The whole concept of “insurance” doesn’t seem to make a whole lot of sense.
Most people never hit their premiums. Most people don’t go to see the doctor more than for their yearly check up. Some people never go to the doctor.
And then there’s people like me. People who have a different doctors appointment almost every week. People with conditions that aren’t well understood, or require extreme measures to treat them.
People who require medications and have to take them day and night.
People who search across the nation for top specialists.
People who depend on their insurance, because without it they wouldn’t be able to afford their treatments…
But then we reach this point where we’ve tried everything.
Seriously, my list of medications that I’ve tried for my migraines, is longer than the checklist of options my headache clinic has me go through.
I mean really, how many doctors do I have to see for them to realize that throwing a new medication my way doesn’t actually solve anything…
I need a combination of medications and therapies and lifestyle changes. I have yet to find that magical sweet spot where this condition is at least manageable.
But here’s the thing that really gets me. There are two things I have yet to try: Botox and SPG blocks (nerve blocks). Why?
My oh so fabulous insurance, won’t cover them.
Do thousands of people have testimonies of how these treatments helped reduce their pain or even almost eliminate their migraines all together? Yes.
Botox was used to treat pain long before it was a cosmetic luxury. But, my insurance deems it as a cosmetic treatment rather than a viable medical procedure.
As I spoke with my nurse regarding the nerve blocks, apparently they’ve been struggling to have insurances approve the procedure more and more lately.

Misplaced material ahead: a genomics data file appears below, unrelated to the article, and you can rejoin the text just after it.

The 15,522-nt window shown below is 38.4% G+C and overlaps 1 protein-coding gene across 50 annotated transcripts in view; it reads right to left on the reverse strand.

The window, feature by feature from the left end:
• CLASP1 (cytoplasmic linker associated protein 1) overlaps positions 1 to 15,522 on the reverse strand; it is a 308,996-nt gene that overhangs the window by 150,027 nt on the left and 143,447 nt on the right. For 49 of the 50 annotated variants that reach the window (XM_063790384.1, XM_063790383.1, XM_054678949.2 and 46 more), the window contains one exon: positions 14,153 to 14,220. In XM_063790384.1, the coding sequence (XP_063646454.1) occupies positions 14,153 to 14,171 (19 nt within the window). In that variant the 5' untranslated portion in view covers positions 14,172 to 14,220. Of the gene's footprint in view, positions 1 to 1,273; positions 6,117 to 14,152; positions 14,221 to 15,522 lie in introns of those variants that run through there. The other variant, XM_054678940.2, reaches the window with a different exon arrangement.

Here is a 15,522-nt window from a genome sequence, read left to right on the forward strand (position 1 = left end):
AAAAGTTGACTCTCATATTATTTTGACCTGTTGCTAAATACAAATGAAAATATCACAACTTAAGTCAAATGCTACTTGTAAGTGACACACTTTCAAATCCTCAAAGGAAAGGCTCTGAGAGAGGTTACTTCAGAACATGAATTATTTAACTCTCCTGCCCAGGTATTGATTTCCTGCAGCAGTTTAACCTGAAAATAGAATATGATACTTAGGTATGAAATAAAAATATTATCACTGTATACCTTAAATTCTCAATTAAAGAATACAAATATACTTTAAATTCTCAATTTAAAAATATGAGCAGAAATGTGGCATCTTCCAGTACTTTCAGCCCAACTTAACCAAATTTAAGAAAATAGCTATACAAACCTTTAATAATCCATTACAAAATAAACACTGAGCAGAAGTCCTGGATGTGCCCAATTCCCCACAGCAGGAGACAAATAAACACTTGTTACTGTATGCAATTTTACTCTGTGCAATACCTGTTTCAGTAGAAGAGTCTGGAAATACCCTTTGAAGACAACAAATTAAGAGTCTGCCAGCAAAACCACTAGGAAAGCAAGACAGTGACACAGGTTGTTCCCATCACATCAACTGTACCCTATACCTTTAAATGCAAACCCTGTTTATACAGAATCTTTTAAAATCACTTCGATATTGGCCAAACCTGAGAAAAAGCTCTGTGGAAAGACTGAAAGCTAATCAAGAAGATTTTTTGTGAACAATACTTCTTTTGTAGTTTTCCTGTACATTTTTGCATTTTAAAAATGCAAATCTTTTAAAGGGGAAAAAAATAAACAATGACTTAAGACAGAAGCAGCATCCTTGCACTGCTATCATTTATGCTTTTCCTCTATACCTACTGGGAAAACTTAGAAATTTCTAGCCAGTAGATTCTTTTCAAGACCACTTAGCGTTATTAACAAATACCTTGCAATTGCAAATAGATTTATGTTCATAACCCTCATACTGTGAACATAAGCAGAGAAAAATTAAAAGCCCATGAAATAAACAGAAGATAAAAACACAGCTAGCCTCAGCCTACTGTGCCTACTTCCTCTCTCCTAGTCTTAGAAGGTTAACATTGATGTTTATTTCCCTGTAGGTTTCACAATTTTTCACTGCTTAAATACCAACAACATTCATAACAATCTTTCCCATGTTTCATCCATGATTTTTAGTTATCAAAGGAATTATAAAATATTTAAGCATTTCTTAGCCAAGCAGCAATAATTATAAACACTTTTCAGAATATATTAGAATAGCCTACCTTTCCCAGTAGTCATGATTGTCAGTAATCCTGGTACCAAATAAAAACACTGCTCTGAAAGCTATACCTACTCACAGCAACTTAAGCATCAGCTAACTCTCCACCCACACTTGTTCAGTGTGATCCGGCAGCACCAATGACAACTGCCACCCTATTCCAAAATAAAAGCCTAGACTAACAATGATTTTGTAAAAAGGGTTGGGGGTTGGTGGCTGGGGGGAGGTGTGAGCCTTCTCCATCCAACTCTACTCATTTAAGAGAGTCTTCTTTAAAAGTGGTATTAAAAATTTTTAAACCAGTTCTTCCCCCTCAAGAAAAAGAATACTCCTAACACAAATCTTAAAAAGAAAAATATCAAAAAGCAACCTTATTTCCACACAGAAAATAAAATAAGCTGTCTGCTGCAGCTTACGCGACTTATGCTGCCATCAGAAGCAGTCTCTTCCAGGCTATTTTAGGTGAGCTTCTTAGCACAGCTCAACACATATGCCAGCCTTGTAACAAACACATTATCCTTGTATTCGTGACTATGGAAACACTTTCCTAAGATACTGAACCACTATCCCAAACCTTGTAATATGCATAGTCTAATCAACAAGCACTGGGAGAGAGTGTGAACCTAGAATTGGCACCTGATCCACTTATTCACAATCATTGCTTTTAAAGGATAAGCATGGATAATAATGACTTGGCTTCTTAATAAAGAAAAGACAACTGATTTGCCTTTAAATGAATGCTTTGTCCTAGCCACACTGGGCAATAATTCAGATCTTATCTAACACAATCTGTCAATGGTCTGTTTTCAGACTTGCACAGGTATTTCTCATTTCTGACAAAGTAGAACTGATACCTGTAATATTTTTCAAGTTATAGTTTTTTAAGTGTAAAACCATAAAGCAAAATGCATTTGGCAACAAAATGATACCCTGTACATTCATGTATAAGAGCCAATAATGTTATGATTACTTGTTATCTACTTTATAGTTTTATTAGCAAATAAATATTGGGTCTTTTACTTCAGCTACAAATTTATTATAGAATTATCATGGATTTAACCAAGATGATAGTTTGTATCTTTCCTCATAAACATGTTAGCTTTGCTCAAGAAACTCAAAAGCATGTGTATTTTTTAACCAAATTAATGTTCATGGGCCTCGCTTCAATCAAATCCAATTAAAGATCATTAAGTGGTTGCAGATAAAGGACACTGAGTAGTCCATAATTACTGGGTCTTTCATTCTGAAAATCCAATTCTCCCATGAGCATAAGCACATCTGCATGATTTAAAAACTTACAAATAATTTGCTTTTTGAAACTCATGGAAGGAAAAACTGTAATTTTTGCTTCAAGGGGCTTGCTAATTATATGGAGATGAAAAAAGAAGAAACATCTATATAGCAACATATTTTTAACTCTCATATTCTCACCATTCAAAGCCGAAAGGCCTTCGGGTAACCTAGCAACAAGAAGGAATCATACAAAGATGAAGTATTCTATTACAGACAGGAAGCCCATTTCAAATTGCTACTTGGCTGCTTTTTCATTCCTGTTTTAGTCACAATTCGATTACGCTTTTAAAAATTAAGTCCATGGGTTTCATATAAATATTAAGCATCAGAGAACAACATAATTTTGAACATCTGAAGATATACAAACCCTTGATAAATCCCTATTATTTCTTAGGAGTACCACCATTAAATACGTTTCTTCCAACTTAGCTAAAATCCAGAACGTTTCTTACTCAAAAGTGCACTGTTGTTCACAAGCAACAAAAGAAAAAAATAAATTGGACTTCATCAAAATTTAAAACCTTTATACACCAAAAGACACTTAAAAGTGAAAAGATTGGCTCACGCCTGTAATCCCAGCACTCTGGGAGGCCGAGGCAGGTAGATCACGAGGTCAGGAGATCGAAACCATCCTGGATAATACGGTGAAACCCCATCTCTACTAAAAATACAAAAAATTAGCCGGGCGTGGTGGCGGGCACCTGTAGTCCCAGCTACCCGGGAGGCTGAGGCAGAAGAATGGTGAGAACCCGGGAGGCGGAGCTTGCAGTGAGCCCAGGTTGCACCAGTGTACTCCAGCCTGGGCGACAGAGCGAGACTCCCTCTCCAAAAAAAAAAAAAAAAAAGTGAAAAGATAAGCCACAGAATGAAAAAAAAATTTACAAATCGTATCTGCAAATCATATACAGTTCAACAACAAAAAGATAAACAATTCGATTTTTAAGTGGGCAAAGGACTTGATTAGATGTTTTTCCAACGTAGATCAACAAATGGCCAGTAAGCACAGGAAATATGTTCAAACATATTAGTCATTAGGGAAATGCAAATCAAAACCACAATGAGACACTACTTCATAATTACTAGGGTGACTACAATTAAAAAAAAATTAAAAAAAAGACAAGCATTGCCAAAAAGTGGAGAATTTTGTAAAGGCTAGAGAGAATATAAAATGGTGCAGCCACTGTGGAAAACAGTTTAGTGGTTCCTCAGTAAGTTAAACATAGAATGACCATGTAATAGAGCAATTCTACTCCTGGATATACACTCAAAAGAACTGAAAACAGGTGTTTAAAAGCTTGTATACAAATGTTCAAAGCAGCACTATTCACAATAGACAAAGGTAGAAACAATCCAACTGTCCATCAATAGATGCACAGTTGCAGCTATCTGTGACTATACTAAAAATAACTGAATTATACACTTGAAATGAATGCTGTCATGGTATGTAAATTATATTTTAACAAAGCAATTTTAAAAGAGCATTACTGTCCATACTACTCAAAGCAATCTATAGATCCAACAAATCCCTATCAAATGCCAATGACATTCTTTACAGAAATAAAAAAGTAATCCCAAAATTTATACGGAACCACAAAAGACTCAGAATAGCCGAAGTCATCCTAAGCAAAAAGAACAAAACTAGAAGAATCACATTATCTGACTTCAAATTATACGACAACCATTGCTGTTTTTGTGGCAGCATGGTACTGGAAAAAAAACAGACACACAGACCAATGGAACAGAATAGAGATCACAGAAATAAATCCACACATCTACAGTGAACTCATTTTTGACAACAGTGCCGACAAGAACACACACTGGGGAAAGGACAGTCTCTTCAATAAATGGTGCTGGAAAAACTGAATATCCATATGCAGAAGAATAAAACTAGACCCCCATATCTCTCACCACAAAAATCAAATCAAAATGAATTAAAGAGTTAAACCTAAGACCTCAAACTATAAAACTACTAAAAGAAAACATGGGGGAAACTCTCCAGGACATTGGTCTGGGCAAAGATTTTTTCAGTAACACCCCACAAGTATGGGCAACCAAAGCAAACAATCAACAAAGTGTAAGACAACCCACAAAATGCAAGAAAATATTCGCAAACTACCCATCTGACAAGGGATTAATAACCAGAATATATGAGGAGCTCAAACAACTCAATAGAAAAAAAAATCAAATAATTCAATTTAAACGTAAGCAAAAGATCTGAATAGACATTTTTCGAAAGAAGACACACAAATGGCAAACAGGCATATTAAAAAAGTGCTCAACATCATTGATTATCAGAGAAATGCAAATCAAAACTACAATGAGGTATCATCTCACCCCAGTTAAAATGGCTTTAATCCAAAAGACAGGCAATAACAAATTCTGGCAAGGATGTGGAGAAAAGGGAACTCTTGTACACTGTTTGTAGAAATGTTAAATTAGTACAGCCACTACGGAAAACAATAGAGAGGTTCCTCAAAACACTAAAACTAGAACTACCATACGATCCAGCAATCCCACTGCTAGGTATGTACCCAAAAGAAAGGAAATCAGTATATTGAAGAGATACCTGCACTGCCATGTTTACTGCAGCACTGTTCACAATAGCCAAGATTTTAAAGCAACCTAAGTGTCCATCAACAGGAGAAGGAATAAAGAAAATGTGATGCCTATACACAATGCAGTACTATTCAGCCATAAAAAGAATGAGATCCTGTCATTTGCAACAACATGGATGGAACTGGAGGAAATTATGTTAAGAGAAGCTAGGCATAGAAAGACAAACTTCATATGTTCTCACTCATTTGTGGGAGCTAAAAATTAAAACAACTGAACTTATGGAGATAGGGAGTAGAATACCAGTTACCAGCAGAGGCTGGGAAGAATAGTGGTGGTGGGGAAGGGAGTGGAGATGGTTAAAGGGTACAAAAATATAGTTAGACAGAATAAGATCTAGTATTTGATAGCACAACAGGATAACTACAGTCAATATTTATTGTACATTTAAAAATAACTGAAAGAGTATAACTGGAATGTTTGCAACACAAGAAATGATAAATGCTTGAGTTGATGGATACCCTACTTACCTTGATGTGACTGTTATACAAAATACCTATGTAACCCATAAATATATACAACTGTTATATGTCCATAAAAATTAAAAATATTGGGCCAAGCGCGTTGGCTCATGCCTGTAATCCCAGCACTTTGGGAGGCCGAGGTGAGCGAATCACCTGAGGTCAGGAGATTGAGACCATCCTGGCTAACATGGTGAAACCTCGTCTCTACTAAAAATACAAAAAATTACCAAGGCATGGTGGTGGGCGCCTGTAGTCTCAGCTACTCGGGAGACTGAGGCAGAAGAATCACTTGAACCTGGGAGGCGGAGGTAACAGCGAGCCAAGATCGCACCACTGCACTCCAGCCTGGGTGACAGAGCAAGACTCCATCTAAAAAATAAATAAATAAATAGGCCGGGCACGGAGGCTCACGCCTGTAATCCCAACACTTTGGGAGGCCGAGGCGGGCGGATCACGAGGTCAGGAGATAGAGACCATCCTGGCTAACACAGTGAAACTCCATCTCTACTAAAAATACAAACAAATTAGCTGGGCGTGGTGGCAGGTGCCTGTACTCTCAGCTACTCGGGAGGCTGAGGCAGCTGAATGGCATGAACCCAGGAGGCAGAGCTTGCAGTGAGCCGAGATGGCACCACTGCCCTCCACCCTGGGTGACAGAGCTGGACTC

In the last three days I’ve spent over 6 hours back and forth on the phone trying to get the nerve blocks approved. They just won’t budge and an appeal will take too long and the nurse already knows that it won’t get approved.
One nerve block costs $1700. I need 6. And that is just to get started. That doesn’t include any follow up procedures down the road once the initial nerve block wears off.
And if it doesn’t work… I’d be throwing away $1700.
But I don’t ever get to find out. My insurance has deemed that my lengthy list of trials and failed attempts at literally EVERY other option, don’t hold any sway in approving me for the only remaining medical options.
Yet, there’s all these people in this country that never hit their premium. They aren’t on medication every day. They aren’t paying to see specialists. And the same insurance that helps them, can’t send a little extra money towards people who are out of options?
Practitioners have the easiest time suggesting options, but never know what to say when insurance shoots them down.
They’re baffled. They don’t understand when they look at my records. And before you know it, I’m off to a new doctor. They try again to get approvals. They also get shut down.
But, you get fined in this country if you don’t have insurance.
So I get to keep paying for insurance that isn’t helping me get better.
I get it there’s no cure, but something has got to give.
My massage therapy works. Today was my last day.
Fingers crossed I can start up with a new massage therapist when I get to Charleston.
Crazy a treatment that has worked dramatically in reducing my neck tension and has stopped migraine attacks dead in their tracks, isn’t something insurance deems as a “real treatment.”
And even crazier, the medical practitioners don’t care about me as a person. They care about numbers and statistics and trying this and trying that, regardless of the circumstances.
I suggested to my regular doctor that I wanted to go on disability, and she thought I needed an anti-depressant.
My headache specialist is out of options. He feels bad because I’m so nice to be in so much pain so young. And then he shot me up with their medicine cocktail that did nothing to relieve any pain.
But my massage therapist had to hold back tears. You could see the pain in her face, knowing that I wouldn’t be back. Since I started seeing her in December, she’s been with me for every step. Every up and every down. Every hospital visit. Every missed exam. Everything. She became my closest friend here and she worked with me to help ease tension, to help wash away migraines. All of it.
As I left today, she had me pick out a gift. Something that would allow me to remember this place. So, I now have a beautiful azure ring, and a lifelong friend.
I wish one day the whole idea of insurance and those in that system would leave us with the same type of memories and would make changing providers or moving that much harder. We need compassion and empathy in our health care systems.
Today, I said my hardest goodbye.